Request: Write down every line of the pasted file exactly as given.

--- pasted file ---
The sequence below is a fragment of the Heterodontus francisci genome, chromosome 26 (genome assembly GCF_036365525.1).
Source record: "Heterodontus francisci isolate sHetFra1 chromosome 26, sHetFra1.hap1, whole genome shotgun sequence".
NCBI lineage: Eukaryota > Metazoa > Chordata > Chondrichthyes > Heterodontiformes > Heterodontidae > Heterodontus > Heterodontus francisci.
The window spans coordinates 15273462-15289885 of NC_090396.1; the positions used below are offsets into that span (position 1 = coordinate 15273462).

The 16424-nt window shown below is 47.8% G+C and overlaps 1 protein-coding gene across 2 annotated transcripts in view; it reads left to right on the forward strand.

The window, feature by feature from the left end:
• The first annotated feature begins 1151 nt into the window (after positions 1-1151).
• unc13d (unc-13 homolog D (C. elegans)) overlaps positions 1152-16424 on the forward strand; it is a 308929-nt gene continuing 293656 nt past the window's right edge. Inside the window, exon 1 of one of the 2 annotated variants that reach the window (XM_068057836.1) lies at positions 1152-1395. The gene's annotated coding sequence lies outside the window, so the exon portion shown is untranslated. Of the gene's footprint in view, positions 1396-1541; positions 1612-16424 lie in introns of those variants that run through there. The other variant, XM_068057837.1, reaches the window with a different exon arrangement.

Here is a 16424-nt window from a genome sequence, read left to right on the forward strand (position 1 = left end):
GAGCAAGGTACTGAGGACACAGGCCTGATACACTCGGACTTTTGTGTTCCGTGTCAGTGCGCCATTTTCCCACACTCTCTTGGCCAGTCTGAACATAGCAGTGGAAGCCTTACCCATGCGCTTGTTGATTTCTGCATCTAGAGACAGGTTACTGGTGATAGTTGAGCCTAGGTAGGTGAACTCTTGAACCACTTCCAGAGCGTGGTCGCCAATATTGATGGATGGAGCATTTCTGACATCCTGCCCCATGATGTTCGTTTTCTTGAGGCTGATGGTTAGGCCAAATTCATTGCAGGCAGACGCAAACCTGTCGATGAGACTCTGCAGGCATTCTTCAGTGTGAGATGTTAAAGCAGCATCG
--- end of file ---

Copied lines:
The sequence below is a fragment of the Heterodontus francisci genome, chromosome 26 (genome assembly GCF_036365525.1).
Source record: "Heterodontus francisci isolate sHetFra1 chromosome 26, sHetFra1.hap1, whole genome shotgun sequence".
NCBI lineage: Eukaryota > Metazoa > Chordata > Chondrichthyes > Heterodontiformes > Heterodontidae > Heterodontus > Heterodontus francisci.
The window spans coordinates 15273462-15289885 of NC_090396.1; the positions used below are offsets into that span (position 1 = coordinate 15273462).

The 16424-nt window shown below is 47.8% G+C and overlaps 1 protein-coding gene across 2 annotated transcripts in view; it reads left to right on the forward strand.

The window, feature by feature from the left end:
• The first annotated feature begins 1151 nt into the window (after positions 1-1151).
• unc13d (unc-13 homolog D (C. elegans)) overlaps positions 1152-16424 on the forward strand; it is a 308929-nt gene continuing 293656 nt past the window's right edge. Inside the window, exon 1 of one of the 2 annotated variants that reach the window (XM_068057836.1) lies at positions 1152-1395. The gene's annotated coding sequence lies outside the window, so the exon portion shown is untranslated. Of the gene's footprint in view, positions 1396-1541; positions 1612-16424 lie in introns of those variants that run through there. The other variant, XM_068057837.1, reaches the window with a different exon arrangement.

Here is a 16424-nt window from a genome sequence, read left to right on the forward strand (position 1 = left end):
GAGCAAGGTACTGAGGACACAGGCCTGATACACTCGGACTTTTGTGTTCCGTGTCAGTGCGCCATTTTCCCACACTCTCTTGGCCAGTCTGAACATAGCAGTGGAAGCCTTACCCATGCGCTTGTTGATTTCTGCATCTAGAGACAGGTTACTGGTGATAGTTGAGCCTAGGTAGGTGAACTCTTGAACCACTTCCAGAGCGTGGTCGCCAATATTGATGGATGGAGCATTTCTGACATCCTGCCCCATGATGTTCGTTTTCTTGAGGCTGATGGTTAGGCCAAATTCATTGCAGGCAGACGCAAACCTGTCGATGAGACTCTGCAGGCATTCTTCAGTGTGAGATGTTAAAGCAGCATCG